As a woman who's been single many a Valentine's Day, I've never succumbed to the staunchly anti-Valentine's camp. I don't resent the holiday, or spend 24 hours curled up in a ball in my apartment, eating Ben & Jerry's as I watch a pirated copy of "When Harry Met Sally" and weep (though if that does it for you -- hey, own it). Sometimes, though, after passing so many drugstores' tacky themed aisles and reading all of the frustrating "sad single women" articles that come out each and every February, I get nostalgic for simpler times: Valentine's Day, elementary school-style. As I remember it, February 14th was a whole lot better back then -- for several reasons:
You Knew You'd Get A Card -- Relationship Status Be Damned
Unless you were a particularly precocious child, having a boyfriend or girlfriend was probably about as appealing to you as having your tonsils removed. And though making 30 valentines must have been a parental nightmare, for us it was simply a guarantee that you'd get as much out of the deal as you put in. There was something safe and heartwarming about watching the brown paper bag you'd expertly decorated the day before fill up with Rugrats / Power Rangers / Teenage Mutant Ninja Turtle-themed Valentines, containing oh-so-personal messages like "You rock!" and "Cowabunga dude(tte)!"
Plus, if you did have a childhood crush in your class, there was no chance of rejection. You were simply extra-thrilled to look at that card after you got home from school. Once middle school began, you were left to wonder whether or not you'd get anything at all, and unfortunately even in adulthood, years into recovery from the terrible tweens, the sense that Valentine's Day is not for you, grown up single person, can be a slight blow to your self-esteem. Including everyone back in the day meant that everyone got to feel appreciated. And really -- how hard is it to sign 30 pre-made cards?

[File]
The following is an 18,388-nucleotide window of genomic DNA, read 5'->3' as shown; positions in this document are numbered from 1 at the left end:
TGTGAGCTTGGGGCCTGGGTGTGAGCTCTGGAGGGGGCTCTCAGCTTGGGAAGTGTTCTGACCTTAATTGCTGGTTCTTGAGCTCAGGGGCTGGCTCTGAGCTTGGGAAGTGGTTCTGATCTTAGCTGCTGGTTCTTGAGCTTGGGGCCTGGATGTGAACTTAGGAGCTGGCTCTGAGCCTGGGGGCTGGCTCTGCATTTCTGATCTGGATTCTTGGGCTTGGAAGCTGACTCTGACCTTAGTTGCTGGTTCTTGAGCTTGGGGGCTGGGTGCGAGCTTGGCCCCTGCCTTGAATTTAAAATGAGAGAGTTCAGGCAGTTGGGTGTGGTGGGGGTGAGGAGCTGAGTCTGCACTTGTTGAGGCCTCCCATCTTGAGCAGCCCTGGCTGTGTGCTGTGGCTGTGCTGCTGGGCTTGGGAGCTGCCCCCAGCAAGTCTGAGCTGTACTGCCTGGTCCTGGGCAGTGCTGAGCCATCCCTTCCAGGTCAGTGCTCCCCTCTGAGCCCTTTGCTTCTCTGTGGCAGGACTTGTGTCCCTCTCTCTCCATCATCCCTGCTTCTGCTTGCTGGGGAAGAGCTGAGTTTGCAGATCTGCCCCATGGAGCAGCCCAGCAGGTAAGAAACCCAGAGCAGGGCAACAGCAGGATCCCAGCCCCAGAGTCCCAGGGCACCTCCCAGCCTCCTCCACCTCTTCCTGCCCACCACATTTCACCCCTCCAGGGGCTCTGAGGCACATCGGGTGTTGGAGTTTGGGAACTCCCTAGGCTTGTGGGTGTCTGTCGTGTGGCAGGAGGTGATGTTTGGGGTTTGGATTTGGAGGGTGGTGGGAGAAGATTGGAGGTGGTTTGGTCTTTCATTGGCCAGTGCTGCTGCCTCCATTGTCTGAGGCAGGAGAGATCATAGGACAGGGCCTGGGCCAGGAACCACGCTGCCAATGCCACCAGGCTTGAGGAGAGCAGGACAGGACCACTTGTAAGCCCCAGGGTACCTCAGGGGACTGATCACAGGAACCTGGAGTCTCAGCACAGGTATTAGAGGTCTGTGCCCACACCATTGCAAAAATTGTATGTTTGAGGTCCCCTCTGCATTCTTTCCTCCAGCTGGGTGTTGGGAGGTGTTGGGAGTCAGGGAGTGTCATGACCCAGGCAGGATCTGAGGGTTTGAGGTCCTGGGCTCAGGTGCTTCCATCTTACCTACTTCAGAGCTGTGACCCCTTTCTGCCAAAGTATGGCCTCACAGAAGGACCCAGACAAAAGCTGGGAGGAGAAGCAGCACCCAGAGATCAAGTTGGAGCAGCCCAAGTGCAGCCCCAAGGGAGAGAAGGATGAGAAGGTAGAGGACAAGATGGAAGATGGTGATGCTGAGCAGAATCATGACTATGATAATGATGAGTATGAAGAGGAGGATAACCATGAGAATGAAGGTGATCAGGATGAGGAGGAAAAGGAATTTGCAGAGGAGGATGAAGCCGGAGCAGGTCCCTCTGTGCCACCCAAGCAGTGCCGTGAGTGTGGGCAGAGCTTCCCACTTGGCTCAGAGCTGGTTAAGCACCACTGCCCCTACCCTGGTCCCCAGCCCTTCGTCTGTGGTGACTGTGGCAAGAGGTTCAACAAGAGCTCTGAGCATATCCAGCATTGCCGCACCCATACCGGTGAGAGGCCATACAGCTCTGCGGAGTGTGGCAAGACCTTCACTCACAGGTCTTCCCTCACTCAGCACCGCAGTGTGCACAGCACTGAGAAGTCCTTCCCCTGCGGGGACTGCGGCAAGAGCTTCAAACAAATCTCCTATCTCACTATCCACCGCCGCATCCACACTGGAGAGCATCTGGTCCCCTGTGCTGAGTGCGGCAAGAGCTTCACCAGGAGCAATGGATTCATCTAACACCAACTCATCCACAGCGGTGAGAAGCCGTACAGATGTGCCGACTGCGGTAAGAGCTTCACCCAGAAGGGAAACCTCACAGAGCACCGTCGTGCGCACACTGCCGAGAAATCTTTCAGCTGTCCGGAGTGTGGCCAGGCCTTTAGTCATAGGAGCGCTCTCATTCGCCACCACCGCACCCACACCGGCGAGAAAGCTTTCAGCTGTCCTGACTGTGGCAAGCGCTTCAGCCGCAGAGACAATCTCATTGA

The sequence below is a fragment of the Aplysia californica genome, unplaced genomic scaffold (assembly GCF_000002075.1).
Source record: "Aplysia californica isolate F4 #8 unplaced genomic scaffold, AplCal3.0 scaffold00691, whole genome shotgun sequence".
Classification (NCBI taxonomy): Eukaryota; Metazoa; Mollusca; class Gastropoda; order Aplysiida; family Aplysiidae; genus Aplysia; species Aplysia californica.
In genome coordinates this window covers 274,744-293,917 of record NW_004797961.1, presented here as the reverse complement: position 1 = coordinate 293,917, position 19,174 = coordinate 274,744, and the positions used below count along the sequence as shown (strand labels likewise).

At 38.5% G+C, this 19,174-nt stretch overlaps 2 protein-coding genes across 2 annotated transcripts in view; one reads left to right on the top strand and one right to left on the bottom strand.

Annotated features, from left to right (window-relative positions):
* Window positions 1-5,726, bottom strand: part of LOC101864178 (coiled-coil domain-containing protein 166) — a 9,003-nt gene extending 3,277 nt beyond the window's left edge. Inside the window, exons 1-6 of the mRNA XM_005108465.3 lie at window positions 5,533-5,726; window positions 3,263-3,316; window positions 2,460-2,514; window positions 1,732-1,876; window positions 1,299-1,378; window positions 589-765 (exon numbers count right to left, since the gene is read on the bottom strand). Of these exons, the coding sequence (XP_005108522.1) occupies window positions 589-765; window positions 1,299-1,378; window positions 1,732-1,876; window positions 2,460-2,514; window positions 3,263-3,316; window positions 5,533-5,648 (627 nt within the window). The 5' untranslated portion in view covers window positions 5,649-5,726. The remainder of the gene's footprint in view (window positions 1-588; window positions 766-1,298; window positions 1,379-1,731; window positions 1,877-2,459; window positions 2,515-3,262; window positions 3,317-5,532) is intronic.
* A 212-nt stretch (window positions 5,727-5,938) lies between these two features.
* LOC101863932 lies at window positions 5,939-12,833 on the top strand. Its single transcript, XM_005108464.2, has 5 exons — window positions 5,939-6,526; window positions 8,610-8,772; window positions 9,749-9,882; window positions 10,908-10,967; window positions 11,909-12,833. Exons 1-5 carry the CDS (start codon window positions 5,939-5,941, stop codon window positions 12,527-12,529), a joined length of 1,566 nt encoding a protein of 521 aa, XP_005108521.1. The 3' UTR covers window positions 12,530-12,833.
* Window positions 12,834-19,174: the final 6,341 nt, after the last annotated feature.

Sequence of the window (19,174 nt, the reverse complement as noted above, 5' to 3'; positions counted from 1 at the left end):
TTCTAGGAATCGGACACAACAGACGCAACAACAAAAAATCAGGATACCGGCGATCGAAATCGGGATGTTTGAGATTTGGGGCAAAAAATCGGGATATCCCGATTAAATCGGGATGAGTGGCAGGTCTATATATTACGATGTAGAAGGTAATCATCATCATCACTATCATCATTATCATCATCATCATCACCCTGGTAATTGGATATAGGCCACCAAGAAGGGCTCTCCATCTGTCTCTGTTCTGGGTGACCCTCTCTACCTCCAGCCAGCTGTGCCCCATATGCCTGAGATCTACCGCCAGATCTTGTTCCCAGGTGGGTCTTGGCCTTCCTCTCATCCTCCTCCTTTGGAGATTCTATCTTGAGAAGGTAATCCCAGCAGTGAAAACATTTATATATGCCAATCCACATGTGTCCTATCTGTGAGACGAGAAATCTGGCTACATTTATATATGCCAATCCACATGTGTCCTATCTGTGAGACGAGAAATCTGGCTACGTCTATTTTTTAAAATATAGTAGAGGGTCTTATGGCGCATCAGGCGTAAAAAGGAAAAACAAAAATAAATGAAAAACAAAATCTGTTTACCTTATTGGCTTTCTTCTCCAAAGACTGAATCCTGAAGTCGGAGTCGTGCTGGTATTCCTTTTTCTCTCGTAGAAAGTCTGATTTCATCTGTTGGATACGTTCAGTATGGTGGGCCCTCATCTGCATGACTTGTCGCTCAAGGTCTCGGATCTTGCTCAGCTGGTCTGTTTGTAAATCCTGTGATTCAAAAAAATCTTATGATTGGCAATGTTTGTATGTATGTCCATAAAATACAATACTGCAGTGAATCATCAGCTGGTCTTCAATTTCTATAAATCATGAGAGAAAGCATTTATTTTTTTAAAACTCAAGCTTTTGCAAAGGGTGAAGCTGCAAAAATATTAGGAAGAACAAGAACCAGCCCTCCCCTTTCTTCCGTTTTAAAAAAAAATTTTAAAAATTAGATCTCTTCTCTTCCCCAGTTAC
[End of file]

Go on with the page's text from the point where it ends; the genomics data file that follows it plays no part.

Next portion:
You Only Had To Work For Half The Day
I'm not sure if this is universal practice, but my Valentine's Days at Oakland Terrace Elementary School in Maryland always consisted of finishing class a few hours early in order to have a party. We got to spend the second half of the day exchanging cards, eating delicious treats and playing group games. Let's be real -- little to nothing is more satisfying than leaving your day job (even if that day job is 3rd grade) half way through. Though your office may be having a Valentine's-themed happy hour, it's not quite the same as putting the work on hold altogether for some collective merriment.
It Wasn't Lame To Dress Up
Sometimes it's fun to be uber-cheesy and get a little too into a holiday sartorially. While I never showed up to school decked out in felt cupid appliques or similar, I did sometimes purchase a red and pink top from Old Navy to wear on the big day or a pair of heart-shaped earrings from Claire's Accessories, which had a strong chance of causing an infection by recess. It was a fun excuse to dress festively without judgment.
As an adult, I would never show up to work in too much Valentine's Day cheer -- pretty sure I'd annoy even myself. I do, however, let myself indulge in the V-Day style guides that pop up around this time of year.
The Rules Were Oh-So-Simple
In elementary school the rules of Valentine's Day were pretty clear. Get cards for your class, pretend to help your parents bake something festive and delicious for the party, and get an insane sugar high from consuming far too many conversation hearts. Worrying too much about buying the right gift and making the right plans just weren't things that you had to think about.
Now there are a million-and-one ways to commemorate Valentine's Day and an equal number of opportunities for misstep, especially for men. The stakes, apparently, are high: According to an infographic put together by CheapSally.com, nearly 53 percent of American women would dump a boyfriend if he didn't get them something for Valentine's Day. And if you're single, there are just as many options. The internet is full of "ways single ladies can embrace Valentine's Day," single-people events and parties, and "perfect Valentine's Day ideas."
Plus, all of these potential celebrations or anti-celebrations can take a serious toll on your wallet. (Those special one-night-only menus are an exceptional opportunity for restaurants to hike up prices.) The National Retail Federation predicts that Americans will spend $17.6 billion on Valentine's-related expenses this year, about $126.03 per person. Makes you long for the days when a five-dollar roll of cookie dough would have done the trick.
And Yet ...
All of that said, there's no going back to 3rd grade, and Valentine's Day isn't going away. So this year, instead of cursing it in all its overly-commercialized glory, let's just go back to basics. Use February 14th as an excuse to show your friends and family how much you appreciate them. I suggest giving out Power Rangers-themed cards to everyone in your office. If you also choose to wear that heart-printed sweater you purchased in 1999 -- I won't judge.